The Humanities Blog: The Rise of a New Research Genre?

Damon Young
July 12, 2010
Image of Berlant's blog website, Supervalent Thought.

Where does humanities “thought” take place? There are the familiar sites, or genres, of intellectual production: the classroom discussion, the conference presentation, the formal publication – each of which is determined by a specific set of formal parameters and generates particular kinds of scholarly activity.

The rise of digital technologies has brought with it the possibility of a generic expansion. Between a casual conversation with colleagues or students, and a formal presentation or publication, an increasing number of humanities scholars are experimenting with new forms of thinking and dialogue that take place in new, “virtual” sites.
 
Here at the Townsend Humanities Lab we have been following Lauren Berlant’s blog, Supervalent Thought, in which she tests out ideas for her ongoing research projects, engages with interlocutors who may not be in her normal circle, and gives expression to thoughts that otherwise would not seem “dramatically memorable” enough to warrant recording.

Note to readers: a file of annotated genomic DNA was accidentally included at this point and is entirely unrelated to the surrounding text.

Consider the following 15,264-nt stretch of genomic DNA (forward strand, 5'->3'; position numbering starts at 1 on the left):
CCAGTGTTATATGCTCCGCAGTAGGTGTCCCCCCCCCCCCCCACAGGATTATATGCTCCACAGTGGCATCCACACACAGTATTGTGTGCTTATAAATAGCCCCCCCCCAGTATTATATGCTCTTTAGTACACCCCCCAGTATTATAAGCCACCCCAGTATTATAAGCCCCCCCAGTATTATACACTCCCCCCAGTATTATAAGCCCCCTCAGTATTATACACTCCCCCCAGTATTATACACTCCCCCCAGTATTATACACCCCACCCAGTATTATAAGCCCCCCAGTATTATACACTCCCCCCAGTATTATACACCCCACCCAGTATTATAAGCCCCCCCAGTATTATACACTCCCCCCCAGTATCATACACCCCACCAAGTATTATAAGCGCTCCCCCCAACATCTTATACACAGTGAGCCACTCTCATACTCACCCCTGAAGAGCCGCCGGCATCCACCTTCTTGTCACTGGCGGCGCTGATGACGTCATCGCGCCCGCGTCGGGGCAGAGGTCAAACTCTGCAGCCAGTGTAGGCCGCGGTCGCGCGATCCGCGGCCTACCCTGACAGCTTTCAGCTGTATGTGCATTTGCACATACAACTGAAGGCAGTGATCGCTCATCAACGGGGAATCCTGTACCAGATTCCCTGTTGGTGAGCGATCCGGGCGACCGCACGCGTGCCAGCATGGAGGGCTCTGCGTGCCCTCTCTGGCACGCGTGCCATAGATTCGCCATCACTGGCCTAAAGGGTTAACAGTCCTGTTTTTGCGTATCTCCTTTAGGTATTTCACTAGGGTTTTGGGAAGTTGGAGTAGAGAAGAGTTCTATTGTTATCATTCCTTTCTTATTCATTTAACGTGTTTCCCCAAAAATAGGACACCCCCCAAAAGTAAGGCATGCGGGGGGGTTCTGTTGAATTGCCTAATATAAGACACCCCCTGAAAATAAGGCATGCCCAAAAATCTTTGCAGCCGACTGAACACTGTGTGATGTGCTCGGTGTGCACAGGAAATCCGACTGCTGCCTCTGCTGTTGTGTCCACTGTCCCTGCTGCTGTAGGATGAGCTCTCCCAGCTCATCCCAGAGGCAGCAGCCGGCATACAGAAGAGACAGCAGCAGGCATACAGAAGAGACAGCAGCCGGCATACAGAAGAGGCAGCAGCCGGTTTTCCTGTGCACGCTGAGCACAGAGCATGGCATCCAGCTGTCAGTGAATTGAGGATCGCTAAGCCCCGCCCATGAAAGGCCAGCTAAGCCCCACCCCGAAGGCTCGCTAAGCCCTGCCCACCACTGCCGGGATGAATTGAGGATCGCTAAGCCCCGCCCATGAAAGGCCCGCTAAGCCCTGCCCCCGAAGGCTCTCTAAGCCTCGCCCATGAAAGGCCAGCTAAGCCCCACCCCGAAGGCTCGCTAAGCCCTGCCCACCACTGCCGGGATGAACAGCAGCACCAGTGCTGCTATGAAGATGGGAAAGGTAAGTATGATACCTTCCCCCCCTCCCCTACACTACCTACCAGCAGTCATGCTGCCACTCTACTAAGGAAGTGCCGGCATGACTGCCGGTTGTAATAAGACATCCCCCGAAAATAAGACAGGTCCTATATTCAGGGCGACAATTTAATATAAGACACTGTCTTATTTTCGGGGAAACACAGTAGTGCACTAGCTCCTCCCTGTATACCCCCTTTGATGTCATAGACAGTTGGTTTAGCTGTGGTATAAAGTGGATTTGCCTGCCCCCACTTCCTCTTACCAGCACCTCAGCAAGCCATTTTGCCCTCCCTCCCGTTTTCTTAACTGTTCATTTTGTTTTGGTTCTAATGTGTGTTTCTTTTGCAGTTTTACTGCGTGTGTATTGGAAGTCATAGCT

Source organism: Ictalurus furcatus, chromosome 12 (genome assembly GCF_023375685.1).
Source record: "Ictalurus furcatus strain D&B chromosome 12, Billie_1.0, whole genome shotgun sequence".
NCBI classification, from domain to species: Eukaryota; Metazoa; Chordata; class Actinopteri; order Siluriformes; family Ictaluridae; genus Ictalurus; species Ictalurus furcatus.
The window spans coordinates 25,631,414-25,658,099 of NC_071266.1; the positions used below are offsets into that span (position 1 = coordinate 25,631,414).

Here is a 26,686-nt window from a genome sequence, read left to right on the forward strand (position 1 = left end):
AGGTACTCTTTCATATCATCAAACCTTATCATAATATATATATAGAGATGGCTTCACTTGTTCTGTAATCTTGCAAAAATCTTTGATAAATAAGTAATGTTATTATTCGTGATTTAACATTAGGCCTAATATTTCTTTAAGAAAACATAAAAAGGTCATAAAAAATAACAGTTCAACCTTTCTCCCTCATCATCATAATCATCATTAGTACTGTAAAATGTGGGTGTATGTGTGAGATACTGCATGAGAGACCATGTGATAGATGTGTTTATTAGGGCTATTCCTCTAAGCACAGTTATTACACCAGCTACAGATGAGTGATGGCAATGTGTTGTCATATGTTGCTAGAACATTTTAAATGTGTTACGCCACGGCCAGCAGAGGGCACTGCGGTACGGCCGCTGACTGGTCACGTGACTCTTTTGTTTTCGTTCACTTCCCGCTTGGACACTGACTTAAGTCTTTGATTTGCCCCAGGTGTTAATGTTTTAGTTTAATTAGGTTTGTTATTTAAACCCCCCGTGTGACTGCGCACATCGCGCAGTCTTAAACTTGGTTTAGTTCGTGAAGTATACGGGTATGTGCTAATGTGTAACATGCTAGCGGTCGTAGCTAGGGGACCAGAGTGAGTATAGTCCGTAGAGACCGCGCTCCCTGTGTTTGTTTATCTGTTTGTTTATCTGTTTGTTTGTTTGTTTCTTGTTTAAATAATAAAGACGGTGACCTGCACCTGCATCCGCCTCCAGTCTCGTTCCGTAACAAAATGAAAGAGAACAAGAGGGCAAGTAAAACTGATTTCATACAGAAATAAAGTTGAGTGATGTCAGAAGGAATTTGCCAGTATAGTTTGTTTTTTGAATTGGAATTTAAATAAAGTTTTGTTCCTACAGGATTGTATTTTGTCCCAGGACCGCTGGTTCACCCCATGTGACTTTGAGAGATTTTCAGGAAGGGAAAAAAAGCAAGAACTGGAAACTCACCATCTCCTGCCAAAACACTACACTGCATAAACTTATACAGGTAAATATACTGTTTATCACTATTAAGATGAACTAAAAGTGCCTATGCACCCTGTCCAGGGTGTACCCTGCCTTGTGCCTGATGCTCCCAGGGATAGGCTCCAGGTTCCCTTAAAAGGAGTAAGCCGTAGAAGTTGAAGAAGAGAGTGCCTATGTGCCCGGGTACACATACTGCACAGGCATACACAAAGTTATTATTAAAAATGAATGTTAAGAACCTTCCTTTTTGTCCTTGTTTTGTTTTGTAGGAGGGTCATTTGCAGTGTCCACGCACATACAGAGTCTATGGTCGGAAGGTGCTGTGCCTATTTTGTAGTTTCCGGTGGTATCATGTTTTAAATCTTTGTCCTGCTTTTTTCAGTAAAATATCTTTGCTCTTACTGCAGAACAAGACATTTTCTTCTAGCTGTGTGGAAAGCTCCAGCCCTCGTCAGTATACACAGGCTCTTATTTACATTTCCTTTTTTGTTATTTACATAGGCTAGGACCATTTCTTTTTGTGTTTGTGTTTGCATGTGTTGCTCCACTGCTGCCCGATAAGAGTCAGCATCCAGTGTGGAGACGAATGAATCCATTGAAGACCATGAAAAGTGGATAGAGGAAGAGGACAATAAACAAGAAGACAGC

In a recent blog post, musing on the forms of sociability specific to Facebook, she writes:

“People are trying there to eventalize the mood, the inclination, the thing that just happened-- the episodic nature of existence. So and so is in a mood right now. So and so likes this kind of thing right now; and just went here and there. This is how they felt about it. It’s not in the idiom of the great encounter or the great passion, it’s the lightness and play of the poke. There’s always a potential but not a demand for more.”

The same might be said about the blog itself: the thoughts expressed therein lack the drama of an “event” (for example, a publishing event); they comprise – and make space for – thoughts not yet worked into the shape of a major idea or intervention, and constitute a kind of non-dramatic, sociable workspace for ideas that invites – but does not require – interaction and response. Let us know which humanities blogs you think are worthy of bookmarking!